It might seem a little harsh to call Scott Skiles a fat white kid, but that’s the story you hear from Gary Roosevelt Head Coach Ron Heflin when he answers the question he was most asked when he arrived back in Gary, Indiana after losing to Plymouth High School, led by that fat white kid whose name was Scott Skiles. As Heflin said to everybody that asked that question, “that fat kid could play”.
Indiana was full of talent in 1982, and the Plymouth Pilgrims topped them all. In a 28-1 season, Plymouth’s only loss came to South Bend LaSalle. That LaSalle team, coached by George Griffith, lost in the South Bend Holiday Tournament Championship by 16 points to Plymouth. Those were the days when Notre Dame’s Joyce Center would field huge crowds for high school basketball. Heck, back then, every arena and school gym was packed for almost every Indiana high school basketball game. In the regular season finale, the two teams met again–at Plymouth. There was neither a seat nor standing room space available at tipoff time. The gym and the atmosphere was in a heightened state of euphoria and anticipation for the game that was to come. This time Reggie Bird, Demetrius Buchanan and Company for LaSalle dumped the Pilgrims 64-62.
They may have been among the best two teams in the state, and their 1982 battles weren’t quite finished. Plymouth’s magical season almost ended early; the Pilgrims barely captured the Elkhart Regional Championship with a 3-point victory over Elkhart Memorial, a team it needed overtime to defeat by two early in the season. The Pilgrims roared into the semi-state. Their reward game one against state giant Marion. Plymouth beat those Giants 56-55 in overtime. That set up a classic Fort Wayne Semi-state Championship against Griffith’s LaSalle Lions, the rubber game of their incredible season series. LaSalle jumped out to an early lead, but Edison’s crew ultimately won 77-71 and earned its trip to Market Square.
A daunting task faced the Plymouth Pilgrims when they arrived at Market Square Arena in long-time powerhouses Indianapolis Cathedral and Gary Roosevelt. Skiles and teammates Phil Wendel, Todd Samuelson, Ron Sissel were considered underdogs by almost everybody outside of Plymouth headed into the 1982 IHSAA Final Four and with good reason, as Roosevelt and Cathedral were absolutely loaded with talent.
In Indiana basketball it helped to develop friendships—friendships kids such as Todd Samuelson, Ron Sissel, Phil Wendel, and Scott Skiles had, and that helped make them special. If they didn’t play in Centennial Park in Plymouth, they would play in friends’ driveways or in open gyms. Once they were old enough to drive, they sought out pick-up games in neighboring towns and cities. Plymouth was not a large city, and the kids there, like kids in other small Indiana towns, dreamed of someday doing what a small-town school like Milan had done in 1954. The 1954 Milan Indians team had grown up the same way, playing basketball together all over Milan with the dream of being able to do something special once they got to high school.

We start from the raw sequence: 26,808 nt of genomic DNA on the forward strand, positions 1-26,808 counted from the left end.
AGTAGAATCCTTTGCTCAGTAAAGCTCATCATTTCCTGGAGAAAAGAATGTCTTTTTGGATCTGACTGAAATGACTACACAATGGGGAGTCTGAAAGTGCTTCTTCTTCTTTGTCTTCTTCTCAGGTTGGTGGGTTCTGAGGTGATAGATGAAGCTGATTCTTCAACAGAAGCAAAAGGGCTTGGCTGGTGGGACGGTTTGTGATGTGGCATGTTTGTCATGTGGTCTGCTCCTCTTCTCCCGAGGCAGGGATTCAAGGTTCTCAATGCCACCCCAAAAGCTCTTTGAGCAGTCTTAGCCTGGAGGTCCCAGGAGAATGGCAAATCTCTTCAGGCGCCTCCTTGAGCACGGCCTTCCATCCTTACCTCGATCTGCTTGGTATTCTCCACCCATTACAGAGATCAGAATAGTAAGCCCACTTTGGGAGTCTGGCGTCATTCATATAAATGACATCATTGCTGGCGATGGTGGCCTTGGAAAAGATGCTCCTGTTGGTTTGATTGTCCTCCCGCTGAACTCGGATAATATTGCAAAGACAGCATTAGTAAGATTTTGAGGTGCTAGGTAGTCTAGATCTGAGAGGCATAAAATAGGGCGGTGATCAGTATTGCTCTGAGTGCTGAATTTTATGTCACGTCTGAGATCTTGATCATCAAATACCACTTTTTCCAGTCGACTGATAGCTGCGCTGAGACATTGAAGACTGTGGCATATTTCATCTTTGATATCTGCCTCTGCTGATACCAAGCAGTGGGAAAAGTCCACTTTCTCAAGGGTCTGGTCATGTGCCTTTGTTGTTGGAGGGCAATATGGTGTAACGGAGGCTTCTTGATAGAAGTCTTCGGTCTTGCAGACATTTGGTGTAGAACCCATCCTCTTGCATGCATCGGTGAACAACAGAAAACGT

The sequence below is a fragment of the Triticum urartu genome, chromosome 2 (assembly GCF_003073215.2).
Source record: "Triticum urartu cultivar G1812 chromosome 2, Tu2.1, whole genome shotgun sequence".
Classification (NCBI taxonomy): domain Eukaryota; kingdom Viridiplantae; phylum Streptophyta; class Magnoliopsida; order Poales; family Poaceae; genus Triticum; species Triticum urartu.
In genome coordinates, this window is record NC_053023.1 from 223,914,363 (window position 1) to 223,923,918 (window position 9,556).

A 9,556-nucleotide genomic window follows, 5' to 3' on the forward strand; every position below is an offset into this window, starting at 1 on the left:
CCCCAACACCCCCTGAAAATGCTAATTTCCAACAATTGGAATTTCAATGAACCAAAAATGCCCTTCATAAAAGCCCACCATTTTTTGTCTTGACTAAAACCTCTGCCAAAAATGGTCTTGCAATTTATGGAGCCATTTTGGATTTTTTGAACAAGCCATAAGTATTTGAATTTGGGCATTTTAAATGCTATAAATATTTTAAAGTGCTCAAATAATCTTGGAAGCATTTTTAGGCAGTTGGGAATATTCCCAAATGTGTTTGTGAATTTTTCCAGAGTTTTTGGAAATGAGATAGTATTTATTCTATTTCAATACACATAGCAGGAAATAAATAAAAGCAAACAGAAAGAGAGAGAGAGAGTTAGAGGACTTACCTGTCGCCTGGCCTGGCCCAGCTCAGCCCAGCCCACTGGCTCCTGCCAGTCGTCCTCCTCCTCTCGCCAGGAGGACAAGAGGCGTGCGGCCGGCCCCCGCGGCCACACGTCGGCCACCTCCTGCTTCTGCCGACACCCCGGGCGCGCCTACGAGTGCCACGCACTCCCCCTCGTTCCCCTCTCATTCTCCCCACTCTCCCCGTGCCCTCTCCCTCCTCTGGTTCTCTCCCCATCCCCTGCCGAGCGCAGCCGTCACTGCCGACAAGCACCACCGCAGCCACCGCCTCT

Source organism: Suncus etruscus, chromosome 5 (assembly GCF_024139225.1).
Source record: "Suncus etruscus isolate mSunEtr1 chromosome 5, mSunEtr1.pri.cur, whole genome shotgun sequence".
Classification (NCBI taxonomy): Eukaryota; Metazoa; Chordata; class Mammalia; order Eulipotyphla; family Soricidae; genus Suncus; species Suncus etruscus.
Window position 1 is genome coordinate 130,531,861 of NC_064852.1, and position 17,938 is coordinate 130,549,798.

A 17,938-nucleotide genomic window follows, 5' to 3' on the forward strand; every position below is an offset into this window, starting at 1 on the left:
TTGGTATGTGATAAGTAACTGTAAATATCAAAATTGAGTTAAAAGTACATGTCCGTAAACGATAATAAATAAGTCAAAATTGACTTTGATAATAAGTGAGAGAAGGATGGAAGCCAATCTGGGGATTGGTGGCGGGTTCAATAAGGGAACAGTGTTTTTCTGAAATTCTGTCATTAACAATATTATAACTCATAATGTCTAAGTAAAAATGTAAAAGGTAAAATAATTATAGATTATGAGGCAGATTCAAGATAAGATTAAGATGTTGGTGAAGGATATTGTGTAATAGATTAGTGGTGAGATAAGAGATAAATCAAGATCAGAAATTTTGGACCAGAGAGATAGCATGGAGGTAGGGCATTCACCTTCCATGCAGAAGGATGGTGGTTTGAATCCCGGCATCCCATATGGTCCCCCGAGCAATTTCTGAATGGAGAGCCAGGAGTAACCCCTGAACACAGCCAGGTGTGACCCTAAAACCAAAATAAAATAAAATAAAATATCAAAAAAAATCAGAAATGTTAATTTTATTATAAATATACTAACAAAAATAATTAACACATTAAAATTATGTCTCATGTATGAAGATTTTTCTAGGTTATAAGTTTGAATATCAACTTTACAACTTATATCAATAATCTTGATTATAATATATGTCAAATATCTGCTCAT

It is what made the IHSAA Basketball Tournament, so unique; no matter where you were from, you had a chance to be a part of something special. Sure, it didn’t happen very often but when it did, those kids that accomplished it became not just legends in the towns they were from; they would forever be legends in an entire state.
Head Coach Jack Edison, who was enshrined in the basketball Hall of Fame in 2005, prepared his players for every possible scenario that could happen at any time in any game. Maybe, more importantly, he was a coach that put his players first and he cared for them like they were his own.
Skiles scored 30 in the semifinal to lead Plymouth past heavily favored Indianapolis Cathedral 62-59. Next up came the task of beating Gary Roosevelt and Roosevelt was stacked! With the services of Renaldo Thomas, Anthony Stewart, Ronnie Bradley and Winston Garland, Roosevelt was the best team in the state in 1982.
The Panthers’ star power, however, didn’t translate to winning the state title as Plymouth (28-1) and its own standout, Scott Skiles, prevailed in a 75-74 double-overtime shootout at Market Square Arena. Skiles finished with 39 points, one point shy of the record for the highest-scoring total in a state championship game. Thomas scored a team-high 19 points, Stewart had 18, Bradley added 14, and Garland contributed 10.
A lot of people forget the one glaring stat from this game was Plymouth’s free throw advantage of 38-16, which looks a little shaky, to say the least. But on this night Scott Skiles was a man-child who would refuse to let his team lose. Hindsight is always 20/20, but looking back was it really that big of an upset? Sure Roosevelt had multiple division-one players but Skiles was hands down the best player on the court that night, and he would prove that later on when he starred at Michigan State and led the Spartans to the Sweet 16, losing controversially to Kansas in Kansas in 1986. Skiles then went on to an NBA career that would last a decade and then became a coach in the NBA.
Plymouth was a smaller school with around 800 students, and their win quieted critics, at least for a little while, the thought that Indiana should be like most other states and switch to class basketball. Plymouth showed that a smaller school could still win the Hoosier state’s greatest prize.
Like Milan in 1954, the 1982 Plymouth Pilgrims found cheering fans lining the streets as they caravaned home to Plymouth. I guarantee you that will never happen for the winners of a class basketball tournament. In 1982 Scott Skiles and Plymouth High School proved that size doesn’t matter when you have the will to succeed against all odds.
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